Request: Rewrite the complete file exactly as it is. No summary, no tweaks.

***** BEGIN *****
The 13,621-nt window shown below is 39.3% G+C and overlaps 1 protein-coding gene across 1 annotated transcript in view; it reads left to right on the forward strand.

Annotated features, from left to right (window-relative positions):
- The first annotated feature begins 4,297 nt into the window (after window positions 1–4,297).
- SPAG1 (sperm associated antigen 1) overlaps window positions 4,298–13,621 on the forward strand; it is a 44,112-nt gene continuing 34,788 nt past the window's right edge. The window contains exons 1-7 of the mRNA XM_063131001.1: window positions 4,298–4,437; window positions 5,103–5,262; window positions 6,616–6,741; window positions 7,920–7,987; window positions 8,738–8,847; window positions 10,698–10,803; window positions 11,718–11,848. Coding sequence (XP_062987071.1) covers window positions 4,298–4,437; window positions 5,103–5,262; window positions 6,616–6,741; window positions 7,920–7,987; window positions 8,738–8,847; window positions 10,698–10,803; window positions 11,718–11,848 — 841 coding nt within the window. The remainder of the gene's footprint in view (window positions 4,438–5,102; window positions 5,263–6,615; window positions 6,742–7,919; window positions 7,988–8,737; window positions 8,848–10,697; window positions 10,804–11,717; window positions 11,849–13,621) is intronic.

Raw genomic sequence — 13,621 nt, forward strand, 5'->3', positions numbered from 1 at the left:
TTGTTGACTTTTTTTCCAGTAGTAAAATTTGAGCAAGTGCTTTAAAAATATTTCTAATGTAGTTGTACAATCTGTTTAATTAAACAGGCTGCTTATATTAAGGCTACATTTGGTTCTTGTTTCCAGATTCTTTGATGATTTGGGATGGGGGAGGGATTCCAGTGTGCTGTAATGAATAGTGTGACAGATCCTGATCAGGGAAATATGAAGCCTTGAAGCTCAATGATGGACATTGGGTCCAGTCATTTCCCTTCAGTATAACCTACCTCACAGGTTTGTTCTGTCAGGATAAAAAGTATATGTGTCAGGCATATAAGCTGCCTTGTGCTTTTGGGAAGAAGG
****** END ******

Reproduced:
The 13,621-nt window shown below is 39.3% G+C and overlaps 1 protein-coding gene across 1 annotated transcript in view; it reads left to right on the forward strand.

Annotated features, from left to right (window-relative positions):
- The first annotated feature begins 4,297 nt into the window (after window positions 1–4,297).
- SPAG1 (sperm associated antigen 1) overlaps window positions 4,298–13,621 on the forward strand; it is a 44,112-nt gene continuing 34,788 nt past the window's right edge. The window contains exons 1-7 of the mRNA XM_063131001.1: window positions 4,298–4,437; window positions 5,103–5,262; window positions 6,616–6,741; window positions 7,920–7,987; window positions 8,738–8,847; window positions 10,698–10,803; window positions 11,718–11,848. Coding sequence (XP_062987071.1) covers window positions 4,298–4,437; window positions 5,103–5,262; window positions 6,616–6,741; window positions 7,920–7,987; window positions 8,738–8,847; window positions 10,698–10,803; window positions 11,718–11,848 — 841 coding nt within the window. The remainder of the gene's footprint in view (window positions 4,438–5,102; window positions 5,263–6,615; window positions 6,742–7,919; window positions 7,988–8,737; window positions 8,848–10,697; window positions 10,804–11,717; window positions 11,849–13,621) is intronic.

Raw genomic sequence — 13,621 nt, forward strand, 5'->3', positions numbered from 1 at the left:
TTGTTGACTTTTTTTCCAGTAGTAAAATTTGAGCAAGTGCTTTAAAAATATTTCTAATGTAGTTGTACAATCTGTTTAATTAAACAGGCTGCTTATATTAAGGCTACATTTGGTTCTTGTTTCCAGATTCTTTGATGATTTGGGATGGGGGAGGGATTCCAGTGTGCTGTAATGAATAGTGTGACAGATCCTGATCAGGGAAATATGAAGCCTTGAAGCTCAATGATGGACATTGGGTCCAGTCATTTCCCTTCAGTATAACCTACCTCACAGGTTTGTTCTGTCAGGATAAAAAGTATATGTGTCAGGCATATAAGCTGCCTTGTGCTTTTGGGAAGAAGG